The Occupy Wall Street protests are getting increasingly more media exposure, but it’s the social media that’s really fueling their organization. And Twitter is once again in the spotlight as the social network of choice for protesters.
But how did Twitter become such an integral part of the protests? iCrossing did a thorough timeline of the Occupy Wall Street protests on Twitter, and we’ll highlight some of the milestone below.
Although the protests didn’t actually start until late September, the #OccupyWallStreet hashtag – and the idea behind a protest against corporate greed and socio-economic inequalities – was born in July.
On the 4th of July, the Canadian (yes, this movement was sparked by Canadians) anti-corporate magazine Adbusters (@adbusters) tweeted the following:
“Dear Americans, this July 4th dream of insurrection against corporate rule http://www.adbusters.org/magazine/95/revolution-america.html #occupywallstreet”
The link leads to an article written in April, calling for a renewed American Revolution against corporate decadence.
However, as iCrossing notes, that tweet didn’t receive the media attention that some of the later tweets did. Perhaps due to a lack of a call to action or a lack of a definition of what #occupywallstreet really meant – but AdBusters wouldn’t leave these things open to questions for very long.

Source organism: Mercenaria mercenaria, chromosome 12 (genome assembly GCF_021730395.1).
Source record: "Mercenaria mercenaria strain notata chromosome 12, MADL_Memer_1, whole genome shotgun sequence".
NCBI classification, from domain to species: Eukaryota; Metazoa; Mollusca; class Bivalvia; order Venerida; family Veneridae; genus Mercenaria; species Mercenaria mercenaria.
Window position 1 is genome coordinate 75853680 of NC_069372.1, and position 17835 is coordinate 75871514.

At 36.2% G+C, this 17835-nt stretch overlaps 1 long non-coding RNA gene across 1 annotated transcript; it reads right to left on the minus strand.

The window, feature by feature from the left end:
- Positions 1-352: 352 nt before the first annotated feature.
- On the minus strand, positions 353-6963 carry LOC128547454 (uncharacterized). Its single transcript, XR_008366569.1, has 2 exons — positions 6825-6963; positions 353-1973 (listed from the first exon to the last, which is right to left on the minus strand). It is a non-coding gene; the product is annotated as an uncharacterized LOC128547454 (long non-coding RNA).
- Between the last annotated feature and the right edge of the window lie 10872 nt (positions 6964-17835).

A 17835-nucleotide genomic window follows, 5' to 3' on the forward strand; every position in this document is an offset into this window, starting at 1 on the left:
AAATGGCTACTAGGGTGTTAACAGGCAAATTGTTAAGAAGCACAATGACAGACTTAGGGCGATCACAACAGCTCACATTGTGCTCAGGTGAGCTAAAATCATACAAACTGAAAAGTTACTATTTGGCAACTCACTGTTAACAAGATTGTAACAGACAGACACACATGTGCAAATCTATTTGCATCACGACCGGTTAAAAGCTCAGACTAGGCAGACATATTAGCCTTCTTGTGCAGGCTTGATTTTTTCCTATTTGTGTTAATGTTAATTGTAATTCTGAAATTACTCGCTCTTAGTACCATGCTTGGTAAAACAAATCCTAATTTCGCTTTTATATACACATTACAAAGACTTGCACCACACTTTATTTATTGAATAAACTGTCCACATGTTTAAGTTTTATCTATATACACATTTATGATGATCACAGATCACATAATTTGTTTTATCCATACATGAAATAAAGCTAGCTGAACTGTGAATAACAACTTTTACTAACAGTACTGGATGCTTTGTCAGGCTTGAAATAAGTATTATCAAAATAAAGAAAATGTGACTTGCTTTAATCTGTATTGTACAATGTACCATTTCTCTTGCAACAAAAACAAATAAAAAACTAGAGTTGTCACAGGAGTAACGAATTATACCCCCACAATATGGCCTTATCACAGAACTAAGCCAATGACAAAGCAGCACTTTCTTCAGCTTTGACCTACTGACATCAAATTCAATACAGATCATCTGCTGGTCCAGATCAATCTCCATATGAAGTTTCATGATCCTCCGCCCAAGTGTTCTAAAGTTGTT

On July 13th, Adbusters tweeted the #occupywallstreet hashtag once again, this time with an invitation: on September 17th, those concerned with corporate greed should meet and protest on Wall Street. Only 21 people took notice right away, but through retweets and increased attention from the media, the movement and hashtag gained momentum on Twitter.
On September 11th, the tenth anniversary of the 9/11 attacks and one week before the planned protest, 128 tweets containing #occupywallstreet were sent.
And by September 17th, Twitter had erupted: 18,817 tweets were sent, and over 1000 marchers took to the streets of New York City.
Since then, other hashtags, like #OccupyBoston, have been born, and international protests occurred around the world.
The movement got its first legs through Twitter, and continues to rely on the network for organization and media attention. Perhaps, as some suggest, this will be America’s Tahrir Square moment – and if so, Twitter will have played an important part in both revolutions.
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